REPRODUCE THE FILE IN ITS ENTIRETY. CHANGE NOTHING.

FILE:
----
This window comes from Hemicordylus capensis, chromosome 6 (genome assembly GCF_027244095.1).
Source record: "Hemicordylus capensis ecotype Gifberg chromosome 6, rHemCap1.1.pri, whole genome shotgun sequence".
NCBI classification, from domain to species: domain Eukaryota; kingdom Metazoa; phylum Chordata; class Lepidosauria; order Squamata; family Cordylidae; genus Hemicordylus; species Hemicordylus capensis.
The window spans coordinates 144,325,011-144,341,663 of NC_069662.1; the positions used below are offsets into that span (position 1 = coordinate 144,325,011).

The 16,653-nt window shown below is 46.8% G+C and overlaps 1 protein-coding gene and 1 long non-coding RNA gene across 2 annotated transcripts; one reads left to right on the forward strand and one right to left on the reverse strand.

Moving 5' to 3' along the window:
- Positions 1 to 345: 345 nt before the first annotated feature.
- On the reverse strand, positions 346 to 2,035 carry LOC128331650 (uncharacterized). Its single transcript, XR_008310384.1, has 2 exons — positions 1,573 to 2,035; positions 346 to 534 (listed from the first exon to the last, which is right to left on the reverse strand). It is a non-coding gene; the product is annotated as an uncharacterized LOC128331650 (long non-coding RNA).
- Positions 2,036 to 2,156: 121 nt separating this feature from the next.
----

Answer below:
This window comes from Hemicordylus capensis, chromosome 6 (genome assembly GCF_027244095.1).
Source record: "Hemicordylus capensis ecotype Gifberg chromosome 6, rHemCap1.1.pri, whole genome shotgun sequence".
NCBI classification, from domain to species: domain Eukaryota; kingdom Metazoa; phylum Chordata; class Lepidosauria; order Squamata; family Cordylidae; genus Hemicordylus; species Hemicordylus capensis.
The window spans coordinates 144,325,011-144,341,663 of NC_069662.1; the positions used below are offsets into that span (position 1 = coordinate 144,325,011).

The 16,653-nt window shown below is 46.8% G+C and overlaps 1 protein-coding gene and 1 long non-coding RNA gene across 2 annotated transcripts; one reads left to right on the forward strand and one right to left on the reverse strand.

Moving 5' to 3' along the window:
- Positions 1 to 345: 345 nt before the first annotated feature.
- On the reverse strand, positions 346 to 2,035 carry LOC128331650 (uncharacterized). Its single transcript, XR_008310384.1, has 2 exons — positions 1,573 to 2,035; positions 346 to 534 (listed from the first exon to the last, which is right to left on the reverse strand). It is a non-coding gene; the product is annotated as an uncharacterized LOC128331650 (long non-coding RNA).
- Positions 2,036 to 2,156: 121 nt separating this feature from the next.